Gels for Nikon Speedlight SB-400?

Discussion in 'Digital Photography' started by rogersmj, Dec 19, 2008.

  1. rogersmj macrumors 68020

    rogersmj

    Joined:
    Sep 10, 2006
    Location:
    Indianapolis, IN
    #1
    I know very, very little about flash, and don't use it all that often, but I do like my little SB-400 for those times when I find it necessary. I've learned how to bounce the flash when I can, but if that's not possible the direct flash of course makes for a very harsh, ugly picture. From what I've heard, the way to reduce this effect is with gels, is that correct? I know the SB-400 is a pretty low-end flash, and it doesn't have a slot or anything that it looks like the more expensive ones have to slide these things in, but is there another way to add a gel to diffuse the light from my flash? Any recommendations for gels to use with the SB-400? Thanks!
     
  2. drlunanerd macrumors 65816

    drlunanerd

    Joined:
    Feb 14, 2004
    Location:
    UK
    #2
    Gels are for changing the colour output of the flash.
    What you need is a diffuser. Nikon don't do one for the SB-400, only the bigger flashes. However Sto-Fen do.
     
  3. compuwar macrumors 601

    compuwar

    Joined:
    Oct 5, 2006
    Location:
    Northern/Central VA
    #3
    What you really want is a scrim or a diffuser, not a gel- however there are two other things to consider- build a "better bounce card" out of craft foam and always be able to bounce the flash, and change your flash compensation to turn down the flash power. You may simply be able to turn down the power and get the effect you want quickly and without additional work.
     
  4. rogersmj thread starter macrumors 68020

    rogersmj

    Joined:
    Sep 10, 2006
    Location:
    Indianapolis, IN
    #4
    Oh OK. So a diffuser or a bounce card then... I found the Sto-Fen at Amazon, but from reading one of the knowledgeable reviews it sounds like maybe I should try a white index card and a rubber band/tape first.
     
  5. rogersmj thread starter macrumors 68020

    rogersmj

    Joined:
    Sep 10, 2006
    Location:
    Indianapolis, IN
    #5
    OK I like the effect that the index card is giving me, but I'm not into the ghetto-tastic look of it or the lack of control (it kind of flops around). This purpose-built bounce card kit for the SB-400 looks interesting...would it be better to get that or the diffuser, do you think?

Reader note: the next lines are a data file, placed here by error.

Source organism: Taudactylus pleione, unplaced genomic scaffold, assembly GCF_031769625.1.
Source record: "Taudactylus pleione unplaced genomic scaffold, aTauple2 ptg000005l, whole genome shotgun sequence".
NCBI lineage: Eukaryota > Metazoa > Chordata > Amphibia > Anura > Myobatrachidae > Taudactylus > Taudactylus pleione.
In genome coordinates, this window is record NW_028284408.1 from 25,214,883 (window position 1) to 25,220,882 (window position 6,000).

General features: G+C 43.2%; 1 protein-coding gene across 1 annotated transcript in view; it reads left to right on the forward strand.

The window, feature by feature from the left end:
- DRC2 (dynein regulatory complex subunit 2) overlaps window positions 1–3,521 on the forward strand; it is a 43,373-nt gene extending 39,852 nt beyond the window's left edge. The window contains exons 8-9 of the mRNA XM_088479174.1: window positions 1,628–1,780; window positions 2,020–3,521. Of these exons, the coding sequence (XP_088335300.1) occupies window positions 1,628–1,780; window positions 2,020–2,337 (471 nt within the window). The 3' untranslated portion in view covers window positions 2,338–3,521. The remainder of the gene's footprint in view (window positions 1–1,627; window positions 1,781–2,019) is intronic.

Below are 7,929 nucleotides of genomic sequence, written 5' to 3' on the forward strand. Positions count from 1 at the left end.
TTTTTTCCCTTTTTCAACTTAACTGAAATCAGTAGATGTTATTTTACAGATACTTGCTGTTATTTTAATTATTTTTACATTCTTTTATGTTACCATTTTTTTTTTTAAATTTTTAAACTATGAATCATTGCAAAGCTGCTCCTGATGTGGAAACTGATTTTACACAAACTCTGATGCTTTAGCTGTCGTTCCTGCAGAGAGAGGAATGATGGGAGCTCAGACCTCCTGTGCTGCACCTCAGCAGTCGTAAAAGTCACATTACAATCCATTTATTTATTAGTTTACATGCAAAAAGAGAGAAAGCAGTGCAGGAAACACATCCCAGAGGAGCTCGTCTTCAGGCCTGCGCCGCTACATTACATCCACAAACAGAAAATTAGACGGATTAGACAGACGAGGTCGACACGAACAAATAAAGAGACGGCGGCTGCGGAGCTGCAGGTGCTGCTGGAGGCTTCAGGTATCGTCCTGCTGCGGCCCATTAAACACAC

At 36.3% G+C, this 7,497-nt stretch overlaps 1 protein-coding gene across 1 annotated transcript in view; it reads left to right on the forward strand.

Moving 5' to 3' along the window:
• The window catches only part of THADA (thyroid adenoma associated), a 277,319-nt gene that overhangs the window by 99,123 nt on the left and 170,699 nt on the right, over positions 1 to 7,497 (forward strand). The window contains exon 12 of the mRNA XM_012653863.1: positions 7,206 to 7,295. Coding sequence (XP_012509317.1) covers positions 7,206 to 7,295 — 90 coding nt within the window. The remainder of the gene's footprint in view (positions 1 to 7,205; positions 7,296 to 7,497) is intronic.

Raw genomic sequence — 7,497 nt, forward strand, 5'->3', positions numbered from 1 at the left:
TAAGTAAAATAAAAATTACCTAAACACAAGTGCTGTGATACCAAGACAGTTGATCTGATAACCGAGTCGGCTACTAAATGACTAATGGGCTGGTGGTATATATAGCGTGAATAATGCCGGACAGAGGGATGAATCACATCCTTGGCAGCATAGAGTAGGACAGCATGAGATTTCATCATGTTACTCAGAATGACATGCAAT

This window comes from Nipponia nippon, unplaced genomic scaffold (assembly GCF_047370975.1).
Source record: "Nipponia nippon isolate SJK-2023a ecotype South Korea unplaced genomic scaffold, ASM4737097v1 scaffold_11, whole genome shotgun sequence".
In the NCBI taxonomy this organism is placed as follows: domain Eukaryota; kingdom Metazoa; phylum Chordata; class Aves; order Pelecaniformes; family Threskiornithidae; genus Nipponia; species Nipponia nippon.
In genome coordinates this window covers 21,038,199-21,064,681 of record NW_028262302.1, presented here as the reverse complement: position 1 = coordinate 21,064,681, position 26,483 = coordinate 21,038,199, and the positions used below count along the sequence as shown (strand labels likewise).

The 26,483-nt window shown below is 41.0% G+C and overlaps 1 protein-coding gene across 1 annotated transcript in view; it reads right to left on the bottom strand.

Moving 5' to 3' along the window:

6. termina3 macrumors 65816

    Joined:
    Jul 16, 2007
    Location:
    TX
    #6
    Find a thicker index card…*a small rectangle of posterboard would work nicely
     
  7. ChrisA macrumors G4

    Joined:
    Jan 5, 2006
    Location:
    Redondo Beach, California
    #7
    That thing is very minimal.

    Technically the "softness" of the light is determined solely by the apparent angular size of the light source as seen from the subject's location. Examples: On a bright sunny, cloudless day the light is very hard because the Sun is ony a 1/2 degree wide light sourec but under overcast sky the light is very sof because in fect the whole sky is the light source. Bouncing off the ceiling make the light soft because the light source is the entire iluminated area of the ceiling.

    That bounce card is not much bigger then the flash itself, yes bigger but not by much.

    You can experiment with a plastic milk jug. the translucent kind. Cut the top off a 1 gal. jug and put the flash inside. After experimenting then maybe buy something comercial if you like

    Also get a sync cord so you can use the SB400 off camera then you can aim it where ever you like.
     
  8. rogersmj thread starter macrumors 68020

    rogersmj

    Joined:
    Sep 10, 2006
    Location:
    Indianapolis, IN
    #8
    I got a thicker index card, cut it down, and now have it sticking vertically out of the flash right at the back of the rotating flash head. So the flash is pointing straight up, and the index card catches some of the light and throws it forward, eliminating most of the subject's dark areas when the ceiling is a little too high or I'm shooting at a weird angle. This seems to be working for right now, but I'm going to experiment with diffusion too -- the milk carton is a great idea, thanks Chris.
     

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